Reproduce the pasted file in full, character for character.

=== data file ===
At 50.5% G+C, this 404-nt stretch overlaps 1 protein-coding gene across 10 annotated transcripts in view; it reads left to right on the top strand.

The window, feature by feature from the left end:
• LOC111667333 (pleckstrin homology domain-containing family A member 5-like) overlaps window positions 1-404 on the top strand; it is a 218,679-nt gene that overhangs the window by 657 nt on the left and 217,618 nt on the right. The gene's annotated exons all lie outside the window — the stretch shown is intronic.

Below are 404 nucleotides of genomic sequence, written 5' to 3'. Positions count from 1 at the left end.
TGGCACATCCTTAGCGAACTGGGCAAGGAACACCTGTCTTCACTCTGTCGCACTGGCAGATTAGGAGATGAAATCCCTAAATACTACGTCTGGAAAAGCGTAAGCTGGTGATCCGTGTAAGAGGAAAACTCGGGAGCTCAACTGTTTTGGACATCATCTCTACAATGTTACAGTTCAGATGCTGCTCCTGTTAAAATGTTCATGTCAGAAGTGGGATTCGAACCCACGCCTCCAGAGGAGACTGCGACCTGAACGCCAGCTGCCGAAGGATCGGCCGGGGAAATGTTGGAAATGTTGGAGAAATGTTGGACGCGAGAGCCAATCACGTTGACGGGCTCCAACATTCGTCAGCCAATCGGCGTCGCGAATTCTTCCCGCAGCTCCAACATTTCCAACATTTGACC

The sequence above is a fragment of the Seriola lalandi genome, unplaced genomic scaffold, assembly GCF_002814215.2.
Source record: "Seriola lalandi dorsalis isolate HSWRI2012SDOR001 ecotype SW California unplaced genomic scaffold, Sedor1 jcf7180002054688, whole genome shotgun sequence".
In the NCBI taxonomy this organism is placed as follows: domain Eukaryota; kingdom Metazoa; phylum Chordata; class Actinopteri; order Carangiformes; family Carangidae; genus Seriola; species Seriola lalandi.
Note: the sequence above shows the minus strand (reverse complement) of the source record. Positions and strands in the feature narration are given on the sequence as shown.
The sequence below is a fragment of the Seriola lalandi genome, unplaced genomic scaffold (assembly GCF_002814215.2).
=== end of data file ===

At 50.5% G+C, this 404-nt stretch overlaps 1 protein-coding gene across 10 annotated transcripts in view; it reads left to right on the top strand.

The window, feature by feature from the left end:
• LOC111667333 (pleckstrin homology domain-containing family A member 5-like) overlaps window positions 1-404 on the top strand; it is a 218,679-nt gene that overhangs the window by 657 nt on the left and 217,618 nt on the right. The gene's annotated exons all lie outside the window — the stretch shown is intronic.

Below are 404 nucleotides of genomic sequence, written 5' to 3'. Positions count from 1 at the left end.
TGGCACATCCTTAGCGAACTGGGCAAGGAACACCTGTCTTCACTCTGTCGCACTGGCAGATTAGGAGATGAAATCCCTAAATACTACGTCTGGAAAAGCGTAAGCTGGTGATCCGTGTAAGAGGAAAACTCGGGAGCTCAACTGTTTTGGACATCATCTCTACAATGTTACAGTTCAGATGCTGCTCCTGTTAAAATGTTCATGTCAGAAGTGGGATTCGAACCCACGCCTCCAGAGGAGACTGCGACCTGAACGCCAGCTGCCGAAGGATCGGCCGGGGAAATGTTGGAAATGTTGGAGAAATGTTGGACGCGAGAGCCAATCACGTTGACGGGCTCCAACATTCGTCAGCCAATCGGCGTCGCGAATTCTTCCCGCAGCTCCAACATTTCCAACATTTGACC

The sequence above is a fragment of the Seriola lalandi genome, unplaced genomic scaffold, assembly GCF_002814215.2.
Source record: "Seriola lalandi dorsalis isolate HSWRI2012SDOR001 ecotype SW California unplaced genomic scaffold, Sedor1 jcf7180002054688, whole genome shotgun sequence".
In the NCBI taxonomy this organism is placed as follows: domain Eukaryota; kingdom Metazoa; phylum Chordata; class Actinopteri; order Carangiformes; family Carangidae; genus Seriola; species Seriola lalandi.
Note: the sequence above shows the minus strand (reverse complement) of the source record. Positions and strands in the feature narration are given on the sequence as shown.
The sequence below is a fragment of the Seriola lalandi genome, unplaced genomic scaffold (assembly GCF_002814215.2).